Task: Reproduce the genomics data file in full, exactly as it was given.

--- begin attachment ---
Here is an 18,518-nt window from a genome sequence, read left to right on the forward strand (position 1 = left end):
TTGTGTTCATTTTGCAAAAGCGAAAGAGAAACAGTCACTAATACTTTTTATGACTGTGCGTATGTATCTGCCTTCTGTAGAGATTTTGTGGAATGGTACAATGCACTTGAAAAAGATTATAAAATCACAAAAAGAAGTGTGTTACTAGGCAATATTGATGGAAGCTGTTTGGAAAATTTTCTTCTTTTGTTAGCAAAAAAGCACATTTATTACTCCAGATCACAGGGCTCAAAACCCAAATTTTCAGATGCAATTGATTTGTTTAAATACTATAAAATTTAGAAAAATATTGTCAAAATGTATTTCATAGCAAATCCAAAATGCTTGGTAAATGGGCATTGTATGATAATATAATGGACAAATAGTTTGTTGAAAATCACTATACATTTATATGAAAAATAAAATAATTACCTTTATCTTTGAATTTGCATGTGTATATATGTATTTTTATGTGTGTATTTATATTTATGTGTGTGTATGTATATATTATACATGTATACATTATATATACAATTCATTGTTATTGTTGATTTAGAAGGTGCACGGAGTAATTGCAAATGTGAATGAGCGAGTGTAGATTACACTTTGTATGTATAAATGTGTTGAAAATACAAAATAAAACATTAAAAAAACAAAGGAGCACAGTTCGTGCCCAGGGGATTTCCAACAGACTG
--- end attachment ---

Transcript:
Here is an 18,518-nt window from a genome sequence, read left to right on the forward strand (position 1 = left end):
TTGTGTTCATTTTGCAAAAGCGAAAGAGAAACAGTCACTAATACTTTTTATGACTGTGCGTATGTATCTGCCTTCTGTAGAGATTTTGTGGAATGGTACAATGCACTTGAAAAAGATTATAAAATCACAAAAAGAAGTGTGTTACTAGGCAATATTGATGGAAGCTGTTTGGAAAATTTTCTTCTTTTGTTAGCAAAAAAGCACATTTATTACTCCAGATCACAGGGCTCAAAACCCAAATTTTCAGATGCAATTGATTTGTTTAAATACTATAAAATTTAGAAAAATATTGTCAAAATGTATTTCATAGCAAATCCAAAATGCTTGGTAAATGGGCATTGTATGATAATATAATGGACAAATAGTTTGTTGAAAATCACTATACATTTATATGAAAAATAAAATAATTACCTTTATCTTTGAATTTGCATGTGTATATATGTATTTTTATGTGTGTATTTATATTTATGTGTGTGTATGTATATATTATACATGTATACATTATATATACAATTCATTGTTATTGTTGATTTAGAAGGTGCACGGAGTAATTGCAAATGTGAATGAGCGAGTGTAGATTACACTTTGTATGTATAAATGTGTTGAAAATACAAAATAAAACATTAAAAAAACAAAGGAGCACAGTTCGTGCCCAGGGGATTTCCAACAGACTG